How should millennials plan for retirement?

The expanded CPP is mostly good news, but it's still only part of the solution.

Pira Kumarasamy 13 April, 2018 | 5:00PM
Facebook Twitter LinkedIn

Millennials have heard it all before. Save as much as you can because your government pension won't provide you with enough money to enjoy the lifestyle that you want in retirement. This might be the case, but it's fairly safe to assume that younger Canadians can anticipate some form of fixed income to complement their retirement savings.

Planning for these benefits, however, can be challenging due to the evolving nature of government policy.

The new Canada Pension Plan (CPP) rules concerning contributions and benefits will come into effect over the next several years, and they are mostly good news for millennials.

The expanded CPP was created to address a shortfall in retirement savings. There are a few noteworthy changes to the current system. Increased pension contributions means your take-home income will take a hit during your working years, but it also means an increase to your monthly benefits on retirement.

Current CPP Expanded CPP
Employer-matched contribution 4.9% 5.9%
Percentage of income paid out in retirement 25% 33%
Maximum earnings limit $55,900 $82,700
Maximum annual benefit in retirement $13,610 $19,900
Source: Department of Finance

(Editor's note: Quebec residents pay into a separate pension regime, which introduced its own changes in November 2017 that run along similar lines as the federal plan.)

How much can I expect to receive from government pension benefits?

Your CPP benefits in retirement will depend on your pre-retirement income and the number of years you've paid into CPP. Young people -- specifically those who start working by 2025 when the new CPP is fully phased in -- can expect a higher payout than those who are well into their working years. The current maximum payout per year is $13,610. Under the enhanced CPP, the maximum retirement benefit per year will increase to nearly $20,000 by 2025, or approximately $1,670 per month.

In addition to the CPP, retirees with annual income up to a specified income threshold can expect to receive Old Age Security (OAS) payments. Depending on your annual income at retirement, you may be forced to pay back some or all of your OAS. (Currently, the maximum OAS payment is $586.66 per month. It starts to be partly clawed back once annual income exceeds $75,910, and is completely eliminated once annual income reaches $122,843.)

A related government benefit is the Guaranteed Income Supplement (GIS), but this is available only to low-income seniors. GIS amounts vary according to income and marital status.

Will these benefits still be there when I retire in 20-30 years?

There are no absolute guarantees that government benefits will be payable decades from now. But according to Craig Hughes, manager, tax and estate planning at Investors Group in Winnipeg, the recent expansion of the CPP is indicative of a reasonable level of commitment by the federal government. On the other hand, Hughes believes that as a taxpayer-funded program -- unlike the CPP, which is employer and employee-funded -- OAS is more likely to be reviewed and adjusted.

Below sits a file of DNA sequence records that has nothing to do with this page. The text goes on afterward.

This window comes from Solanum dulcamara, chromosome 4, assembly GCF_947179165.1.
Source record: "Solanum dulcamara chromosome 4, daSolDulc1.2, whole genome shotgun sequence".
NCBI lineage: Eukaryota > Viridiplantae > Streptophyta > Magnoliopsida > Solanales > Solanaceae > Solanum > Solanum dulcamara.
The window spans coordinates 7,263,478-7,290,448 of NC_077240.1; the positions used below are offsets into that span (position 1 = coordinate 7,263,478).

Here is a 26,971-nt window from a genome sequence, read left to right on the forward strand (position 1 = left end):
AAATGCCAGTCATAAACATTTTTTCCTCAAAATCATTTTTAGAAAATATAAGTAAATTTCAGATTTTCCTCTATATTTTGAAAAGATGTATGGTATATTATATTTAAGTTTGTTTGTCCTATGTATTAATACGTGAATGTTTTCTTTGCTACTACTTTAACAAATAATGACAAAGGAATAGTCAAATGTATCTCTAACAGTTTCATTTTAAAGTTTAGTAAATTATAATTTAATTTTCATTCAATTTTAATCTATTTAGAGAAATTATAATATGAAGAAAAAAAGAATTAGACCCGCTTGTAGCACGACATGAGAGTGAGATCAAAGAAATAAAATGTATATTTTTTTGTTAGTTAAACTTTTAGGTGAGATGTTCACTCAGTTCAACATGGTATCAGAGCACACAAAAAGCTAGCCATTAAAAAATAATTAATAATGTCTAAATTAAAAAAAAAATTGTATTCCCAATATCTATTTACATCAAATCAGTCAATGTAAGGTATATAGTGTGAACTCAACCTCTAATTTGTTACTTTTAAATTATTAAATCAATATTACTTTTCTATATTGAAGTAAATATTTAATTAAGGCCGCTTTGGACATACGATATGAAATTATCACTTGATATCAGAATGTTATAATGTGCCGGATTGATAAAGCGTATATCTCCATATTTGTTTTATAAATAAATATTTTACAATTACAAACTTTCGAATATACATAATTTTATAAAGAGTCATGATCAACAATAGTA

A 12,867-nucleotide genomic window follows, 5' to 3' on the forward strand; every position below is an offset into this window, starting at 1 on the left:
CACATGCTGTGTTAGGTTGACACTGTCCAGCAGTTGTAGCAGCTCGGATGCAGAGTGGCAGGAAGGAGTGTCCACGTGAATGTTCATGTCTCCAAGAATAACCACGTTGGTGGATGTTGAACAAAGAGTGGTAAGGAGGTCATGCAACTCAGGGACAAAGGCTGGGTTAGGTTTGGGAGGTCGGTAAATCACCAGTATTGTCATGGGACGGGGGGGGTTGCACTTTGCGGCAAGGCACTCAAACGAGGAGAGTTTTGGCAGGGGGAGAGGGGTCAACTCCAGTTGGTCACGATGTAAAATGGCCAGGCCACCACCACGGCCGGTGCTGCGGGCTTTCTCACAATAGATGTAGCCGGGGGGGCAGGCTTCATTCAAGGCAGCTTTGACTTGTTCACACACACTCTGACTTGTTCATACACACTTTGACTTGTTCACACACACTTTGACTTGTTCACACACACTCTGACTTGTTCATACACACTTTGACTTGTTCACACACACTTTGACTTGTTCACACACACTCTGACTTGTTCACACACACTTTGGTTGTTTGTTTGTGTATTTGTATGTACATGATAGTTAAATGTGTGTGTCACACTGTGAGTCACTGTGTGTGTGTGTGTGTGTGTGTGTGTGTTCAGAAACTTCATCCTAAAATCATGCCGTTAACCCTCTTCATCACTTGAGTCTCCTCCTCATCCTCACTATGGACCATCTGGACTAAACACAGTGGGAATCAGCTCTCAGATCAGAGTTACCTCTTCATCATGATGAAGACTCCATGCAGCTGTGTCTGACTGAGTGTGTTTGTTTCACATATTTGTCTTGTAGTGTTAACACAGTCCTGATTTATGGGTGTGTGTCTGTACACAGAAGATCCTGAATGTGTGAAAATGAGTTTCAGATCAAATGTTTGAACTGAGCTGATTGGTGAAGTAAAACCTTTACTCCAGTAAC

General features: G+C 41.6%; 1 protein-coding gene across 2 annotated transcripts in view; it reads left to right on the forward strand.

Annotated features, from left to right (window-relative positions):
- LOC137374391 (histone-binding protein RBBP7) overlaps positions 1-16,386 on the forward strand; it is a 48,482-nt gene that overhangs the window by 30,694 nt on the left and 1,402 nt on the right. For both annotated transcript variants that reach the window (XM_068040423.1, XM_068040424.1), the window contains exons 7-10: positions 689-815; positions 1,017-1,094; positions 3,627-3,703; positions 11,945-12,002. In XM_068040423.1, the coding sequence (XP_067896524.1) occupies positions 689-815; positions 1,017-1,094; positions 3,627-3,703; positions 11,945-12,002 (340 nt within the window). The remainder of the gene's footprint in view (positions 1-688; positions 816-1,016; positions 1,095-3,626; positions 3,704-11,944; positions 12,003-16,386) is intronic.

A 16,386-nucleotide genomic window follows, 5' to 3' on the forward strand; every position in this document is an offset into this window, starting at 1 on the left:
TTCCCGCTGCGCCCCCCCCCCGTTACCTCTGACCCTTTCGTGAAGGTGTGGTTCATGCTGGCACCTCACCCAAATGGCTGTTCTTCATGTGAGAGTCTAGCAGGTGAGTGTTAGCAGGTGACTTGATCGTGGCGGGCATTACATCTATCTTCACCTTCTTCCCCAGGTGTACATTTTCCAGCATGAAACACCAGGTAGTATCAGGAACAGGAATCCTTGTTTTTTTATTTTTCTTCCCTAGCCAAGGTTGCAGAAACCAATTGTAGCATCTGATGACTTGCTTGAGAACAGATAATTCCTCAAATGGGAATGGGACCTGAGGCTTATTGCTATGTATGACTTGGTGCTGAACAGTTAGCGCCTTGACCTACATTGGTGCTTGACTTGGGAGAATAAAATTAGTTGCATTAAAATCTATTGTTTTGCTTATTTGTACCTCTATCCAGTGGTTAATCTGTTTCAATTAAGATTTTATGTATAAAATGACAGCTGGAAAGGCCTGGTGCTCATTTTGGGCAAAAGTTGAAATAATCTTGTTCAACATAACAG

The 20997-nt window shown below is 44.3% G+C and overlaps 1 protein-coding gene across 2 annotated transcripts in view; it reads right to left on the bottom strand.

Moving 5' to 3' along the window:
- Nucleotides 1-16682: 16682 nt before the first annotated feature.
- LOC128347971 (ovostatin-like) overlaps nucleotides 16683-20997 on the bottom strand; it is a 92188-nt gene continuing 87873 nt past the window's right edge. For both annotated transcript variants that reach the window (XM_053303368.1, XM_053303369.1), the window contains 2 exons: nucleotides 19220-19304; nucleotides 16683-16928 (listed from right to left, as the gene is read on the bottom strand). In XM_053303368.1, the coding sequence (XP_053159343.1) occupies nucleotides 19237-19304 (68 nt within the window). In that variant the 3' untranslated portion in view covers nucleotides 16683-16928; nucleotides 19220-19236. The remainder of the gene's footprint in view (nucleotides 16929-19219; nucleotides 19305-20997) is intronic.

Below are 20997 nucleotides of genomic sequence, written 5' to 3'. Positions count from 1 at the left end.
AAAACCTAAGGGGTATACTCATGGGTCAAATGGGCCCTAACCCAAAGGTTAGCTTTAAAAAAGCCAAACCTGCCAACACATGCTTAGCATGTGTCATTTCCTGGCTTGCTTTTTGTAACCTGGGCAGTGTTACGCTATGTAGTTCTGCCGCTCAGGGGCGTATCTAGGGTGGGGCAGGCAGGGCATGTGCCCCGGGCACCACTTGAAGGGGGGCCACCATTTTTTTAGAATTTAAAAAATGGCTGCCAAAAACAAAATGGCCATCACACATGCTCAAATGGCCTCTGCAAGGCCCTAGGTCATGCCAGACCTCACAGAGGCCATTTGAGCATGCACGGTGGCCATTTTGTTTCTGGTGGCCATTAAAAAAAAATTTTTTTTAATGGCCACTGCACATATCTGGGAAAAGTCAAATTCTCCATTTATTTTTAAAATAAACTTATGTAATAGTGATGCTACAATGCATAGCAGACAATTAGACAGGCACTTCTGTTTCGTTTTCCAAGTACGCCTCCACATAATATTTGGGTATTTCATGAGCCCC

How much should I save?

Your retirement savings rate all comes down to the type of lifestyle you want in retirement. A frequently used rule of thumb is 70% of pre-retirement income. A more accurate estimate would require you to look at how much you plan to spend and your sources of income.

"Look at government benefits, work pension plan, and any other income streams from your employer," says Hughes. "Then plan for how much extra you must save."

For most retirees, there are generally three major sources of retirement income: CPP, OAS, and private savings and investments. Your working life will determine the amount you receive in CPP, while your OAS payments will depend on government policies such as age eligibility and income-testing. The amount coming from the third major income source, private savings and investments, will be up to you.

The amount that you will accumulate in your savings will depend on your contributions and your investment returns. For instance, assume you would like to have a retirement income of $48,000 a year in today's dollars, as measured by purchasing power.

Assuming also that that only half of that income will come from CPP and OAS, your retirement savings would need to generate $24,000 through income and/or withdrawals.

Continuing with this example, if your savings and investments were returning 5% a year, you'd need to have a nest-egg of at $480,000 or more to generate $24,000, again as measured in current purchasing power. For young adults, savings amounts of this magnitude might seem like an intimidating proposition.

It should come as no surprise, then, that financial-planning experts recommend starting early to save for retirement. With several decades of paid work ahead of them, millennials do have the advantage of a long time horizon and a greater ability to ride out market volatility.

Key takeaways for millennials? First, be aware that government-sponsored pensions and benefits will help achieve your retirement-income goals. Second, don't rely on these sources exclusively. Third, be diligent about saving and investing for retirement, and do so early and often.

Facebook Twitter LinkedIn

About Author

Pira Kumarasamy

Pira Kumarasamy  Pira Kumarasamy is a financial writer who writes for Morningstar on personal-finance topics, with an emphasis on issues affecting the millennial generation. She holds a bachelor of arts, economics and accounting from Wilfrid Laurier University.

© Copyright 2024 Morningstar, Inc. All rights reserved.

Terms of Use        Privacy Policy       Disclosures        Accessibility